Georg Rehm, Katrin Marheinecke, Stefanie Hegele, Stelios Piperidis, Kalina Bontcheva, Jan Hajic, Khalid Choukri, Andrejs Vasiljevs, Gerhard Backfried, Christoph Prinz, José Manuél Gómez-Pérez, Luc Meertens, Paul Lukowicz, Josef van Genabith, Andrea Lösch, Philipp Slusallek, Morten Irgens, Patrick Gatellier, Joachim Köhler, Laure Le Bars, Dimitra Anastasiou, Albina Auksoriute, Núria Bel, António Branco, Gerhard Budin, Walter Daelemans, Koenraad De Smedt, Radovan Garabík, Maria Gavriilidou, Dagmar Gromann, Svetla Koeva, Simon Krek, Cvetana Krstev, Krister Lindén, Bernardo Magnini, Jan Odijk, Maciej Ogrodniczuk, Eiríkur Rögnvaldsson, Mike Rosner, Bolette S. Pedersen, Inguna Skadina, Marko Tadic, Dan Tufis, Tamás Váradi, Kadri Vider, Andy Way, François Yvon
Multilingualism is a cultural cornerstone of Europe and firmly anchored in the European treaties including full language equality.
However, language barriers impacting business, cross-lingual and cross-cultural communication are still omnipresent. Language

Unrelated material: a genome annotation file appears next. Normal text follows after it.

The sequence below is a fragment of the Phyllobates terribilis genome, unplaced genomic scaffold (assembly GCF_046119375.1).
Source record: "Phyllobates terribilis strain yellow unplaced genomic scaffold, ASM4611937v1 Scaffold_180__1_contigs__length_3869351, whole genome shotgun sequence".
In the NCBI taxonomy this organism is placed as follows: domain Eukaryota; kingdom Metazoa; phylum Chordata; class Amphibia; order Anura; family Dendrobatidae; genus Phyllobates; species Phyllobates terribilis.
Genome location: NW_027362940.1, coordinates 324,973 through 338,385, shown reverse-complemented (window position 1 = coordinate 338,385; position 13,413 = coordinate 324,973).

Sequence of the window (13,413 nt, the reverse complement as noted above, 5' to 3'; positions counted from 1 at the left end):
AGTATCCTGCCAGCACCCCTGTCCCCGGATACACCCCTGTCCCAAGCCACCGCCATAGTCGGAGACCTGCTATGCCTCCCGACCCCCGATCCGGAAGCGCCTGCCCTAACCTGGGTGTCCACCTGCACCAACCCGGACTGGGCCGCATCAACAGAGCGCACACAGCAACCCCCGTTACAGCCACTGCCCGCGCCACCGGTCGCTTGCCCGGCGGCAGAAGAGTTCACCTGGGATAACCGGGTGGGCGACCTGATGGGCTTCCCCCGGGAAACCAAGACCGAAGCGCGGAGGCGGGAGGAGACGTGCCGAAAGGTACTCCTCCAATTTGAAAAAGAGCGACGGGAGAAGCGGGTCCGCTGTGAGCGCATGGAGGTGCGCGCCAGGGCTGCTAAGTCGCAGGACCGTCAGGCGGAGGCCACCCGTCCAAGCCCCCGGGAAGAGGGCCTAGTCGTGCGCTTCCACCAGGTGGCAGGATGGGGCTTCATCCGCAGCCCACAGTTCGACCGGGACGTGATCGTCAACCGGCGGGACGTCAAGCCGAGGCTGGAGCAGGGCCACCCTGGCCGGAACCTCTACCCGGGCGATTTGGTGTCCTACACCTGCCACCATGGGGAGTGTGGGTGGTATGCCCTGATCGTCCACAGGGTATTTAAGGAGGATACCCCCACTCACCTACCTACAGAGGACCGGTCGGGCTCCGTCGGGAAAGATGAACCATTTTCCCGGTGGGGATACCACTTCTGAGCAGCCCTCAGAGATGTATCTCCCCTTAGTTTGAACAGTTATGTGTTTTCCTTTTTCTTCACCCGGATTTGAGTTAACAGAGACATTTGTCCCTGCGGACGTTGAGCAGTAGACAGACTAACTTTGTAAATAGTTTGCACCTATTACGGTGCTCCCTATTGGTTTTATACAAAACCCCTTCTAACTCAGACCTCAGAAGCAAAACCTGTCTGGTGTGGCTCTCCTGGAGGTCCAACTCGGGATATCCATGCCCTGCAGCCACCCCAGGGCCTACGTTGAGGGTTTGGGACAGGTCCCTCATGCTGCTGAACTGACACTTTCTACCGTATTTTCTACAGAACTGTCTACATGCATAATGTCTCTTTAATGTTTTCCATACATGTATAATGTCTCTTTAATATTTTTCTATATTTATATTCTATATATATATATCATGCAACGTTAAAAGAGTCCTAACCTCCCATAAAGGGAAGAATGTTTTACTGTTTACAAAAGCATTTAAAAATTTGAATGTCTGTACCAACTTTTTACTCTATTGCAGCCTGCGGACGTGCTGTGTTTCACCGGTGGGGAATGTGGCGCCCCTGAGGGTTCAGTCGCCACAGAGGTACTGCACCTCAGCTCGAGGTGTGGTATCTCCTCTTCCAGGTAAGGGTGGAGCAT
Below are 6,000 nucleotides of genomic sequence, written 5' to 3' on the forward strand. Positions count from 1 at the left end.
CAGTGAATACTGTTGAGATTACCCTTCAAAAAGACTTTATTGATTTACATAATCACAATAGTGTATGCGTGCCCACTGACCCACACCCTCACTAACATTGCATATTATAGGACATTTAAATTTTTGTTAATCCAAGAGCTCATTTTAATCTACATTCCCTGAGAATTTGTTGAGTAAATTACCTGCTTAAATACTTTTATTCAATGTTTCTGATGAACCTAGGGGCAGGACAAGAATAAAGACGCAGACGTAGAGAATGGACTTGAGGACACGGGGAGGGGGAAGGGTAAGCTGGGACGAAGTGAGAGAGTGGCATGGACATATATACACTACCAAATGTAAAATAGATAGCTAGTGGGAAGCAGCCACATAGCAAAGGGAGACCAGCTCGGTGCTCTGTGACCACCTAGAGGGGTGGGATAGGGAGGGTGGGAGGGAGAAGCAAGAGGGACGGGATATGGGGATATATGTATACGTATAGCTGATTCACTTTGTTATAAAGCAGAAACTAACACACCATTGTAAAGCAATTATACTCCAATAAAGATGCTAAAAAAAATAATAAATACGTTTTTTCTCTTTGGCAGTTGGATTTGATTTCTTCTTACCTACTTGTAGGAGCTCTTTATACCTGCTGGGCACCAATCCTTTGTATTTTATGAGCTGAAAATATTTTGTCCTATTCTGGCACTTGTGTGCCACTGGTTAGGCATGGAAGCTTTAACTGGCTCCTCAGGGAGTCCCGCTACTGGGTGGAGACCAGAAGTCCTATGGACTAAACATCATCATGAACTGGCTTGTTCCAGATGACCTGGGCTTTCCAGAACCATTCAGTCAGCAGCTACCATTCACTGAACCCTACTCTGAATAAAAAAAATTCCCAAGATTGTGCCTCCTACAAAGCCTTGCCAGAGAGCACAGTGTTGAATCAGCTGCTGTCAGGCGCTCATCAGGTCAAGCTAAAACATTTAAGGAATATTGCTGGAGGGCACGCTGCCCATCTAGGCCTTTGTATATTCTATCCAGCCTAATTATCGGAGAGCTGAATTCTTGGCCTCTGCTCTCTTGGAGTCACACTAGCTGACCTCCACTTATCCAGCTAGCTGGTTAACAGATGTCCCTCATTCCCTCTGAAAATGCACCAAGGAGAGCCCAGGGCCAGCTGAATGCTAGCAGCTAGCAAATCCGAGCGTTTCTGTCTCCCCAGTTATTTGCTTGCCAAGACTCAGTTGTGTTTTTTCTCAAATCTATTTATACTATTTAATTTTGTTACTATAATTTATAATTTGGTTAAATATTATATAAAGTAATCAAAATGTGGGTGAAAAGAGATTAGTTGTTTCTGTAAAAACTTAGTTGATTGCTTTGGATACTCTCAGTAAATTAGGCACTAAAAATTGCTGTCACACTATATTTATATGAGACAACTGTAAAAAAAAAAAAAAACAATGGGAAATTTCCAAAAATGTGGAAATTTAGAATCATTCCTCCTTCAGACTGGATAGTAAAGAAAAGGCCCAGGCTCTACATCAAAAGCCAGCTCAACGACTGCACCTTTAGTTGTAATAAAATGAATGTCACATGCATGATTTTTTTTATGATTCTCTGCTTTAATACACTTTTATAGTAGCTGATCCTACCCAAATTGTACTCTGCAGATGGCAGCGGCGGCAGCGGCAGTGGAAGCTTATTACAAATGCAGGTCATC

Technologies (LTs) are a powerful means to break down these barriers. While the last decade has seen various initiatives that created a
multitude of approaches and technologies tailored to Europe’s specific needs, there is still an immense level of fragmentation. At the
same time, AI has become an increasingly important concept in the European Information and Communication Technology area. For a
few years now, AI – including many opportunities, synergies but also misconceptions – has been overshadowing every other topic. We
present an overview of the European LT landscape, describing funding programmes, activities, actions and challenges in the different
countries with regard to LT, including the current state of play in industry and the LT market. We present a brief overview of the main
LT-related activities on the EU level in the last ten years and develop strategic guidance with regard to four key dimensions.